Baltimore County officials seek tighter ban on synthetic marijuana

A Baltimore County councilwoman is seeking to tighten a local ban on synthetic marijuana, saying manufacturers have found ways around a state ban enacted last year as well as federal and county laws.

Councilwoman Vicki Almond said existing laws against synthetic marijuana, often called K2 or Spice, only prohibit certain chemical compounds — and manufacturers can tweak formulas to make them legal.

"These chemicals — they just change them so often that there's no way to keep up with naming the chemicals that are involved in this stuff," said Almond, who introduced the county legislation.

The Reisterstown Democrat said she became concerned after hearing from county police that the substance was still being sold. Her bill, which is supported by the county Police Department and state's attorney, would instead outlaw any psychoactive substance or compound created with man-made chemicals that mimic the intoxicating effects of marijuana THC.

"It doesn't name the chemicals," Almond said. "It's a much broader bill."

Smoking synthetic marijuana is considered dangerous by health officials. Reactions can include anxiety, paranoia, and an increase in heart rate and blood pressure, said Bruce Anderson, director of operations at the Maryland Poison Center.

"These are materials that are often times sprayed onto potpourri or other fragrant botanical type of material with no quality control," he said. "It's just a guy in a back room spraying stuff."

Baltimore County State's Attorney Scott Shellenberger said he's worried about the health effects of synthetic marijuana, especially on young people.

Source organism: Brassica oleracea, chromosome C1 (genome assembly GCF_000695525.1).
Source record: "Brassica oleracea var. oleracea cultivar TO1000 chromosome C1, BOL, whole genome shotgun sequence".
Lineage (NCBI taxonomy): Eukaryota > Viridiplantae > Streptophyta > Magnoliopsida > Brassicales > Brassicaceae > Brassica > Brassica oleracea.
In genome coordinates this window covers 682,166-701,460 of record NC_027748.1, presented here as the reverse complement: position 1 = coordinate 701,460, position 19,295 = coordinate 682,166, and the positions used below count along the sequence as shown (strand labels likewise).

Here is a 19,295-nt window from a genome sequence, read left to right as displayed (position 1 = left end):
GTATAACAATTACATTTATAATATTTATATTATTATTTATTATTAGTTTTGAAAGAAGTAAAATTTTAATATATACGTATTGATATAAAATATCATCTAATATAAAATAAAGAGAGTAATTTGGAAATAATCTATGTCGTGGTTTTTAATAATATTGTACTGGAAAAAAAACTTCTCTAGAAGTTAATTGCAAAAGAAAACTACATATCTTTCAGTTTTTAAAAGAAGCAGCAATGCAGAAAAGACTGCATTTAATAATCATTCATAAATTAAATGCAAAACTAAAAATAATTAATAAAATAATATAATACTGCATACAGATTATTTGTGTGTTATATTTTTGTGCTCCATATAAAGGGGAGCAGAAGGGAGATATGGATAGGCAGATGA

"Nobody knows what's in this stuff," he said. "You're putting some very dangerous unknown chemicals into your body."

County police spokeswoman Elise Armacost said in a statement that narcotics detectives "are confident that they will be able to do a much better job of getting synthetic cannabinoids off the market ... once this legislation passes. It's a more holistic, common-sense approach to regulating these drugs than the one we now have."

Mike Gimbel, a substance-abuse consultant who once led Baltimore County's anti-drug efforts, called Almond's bill "feel-good legislation" that won't do much good because people will be able to buy the substance elsewhere.

He also questioned why the legislation doesn't cover other synthetic drugs, such as "bath salts" that can be snorted, and said officials should focus on helping residents get drug treatment rather than passing new bans.

"We have a serious drug problem in Baltimore County," Gimbel said. "The real work is, how do we help those people?"

Almond's legislation is set to be discussed Tuesday at a council work session, with a vote scheduled for Jan. 21.

At Peace of Sunshine, a Catonsville shop that sells smoking supplies, owner Larry Zwick said he hasn't carried synthetic marijuana since 2010, when the county enacted its ban. The state ban went into effect in October. Zwick said he didn't realize it could still be legal — and was concerned about the effects it could have on people's health.

"I thought it was banned — I thought it was done," he said.

It was once a popular item at his store, but in the past few months, only two people have even asked whether he carries it, Zwick said.

Anderson said calls to Maryland Poison Center about synthetic marijuana spiked in 2012, when the center received 224. That number was 76 last year. He said public awareness and the federal law — passed in 2012 — could be reasons for the decrease.

But synthetic drugs are still out there, officials say. Last year, Shellenberger's office successfully prosecuted a Towson merchant who was selling synthetic marijuana. Police started investigating the retailer after a Towson University student became sick from the product.

Shellenberger said it is usually hard to prosecute those who sell the substance because they are marketed as incense or herbs, and store owners can say they aren't selling it as a drug.

"He made statements when they were buying it that clearly showed he was selling it as synthetic marijuana," Shellenberger said. "We were able to prove he knew what he was selling."

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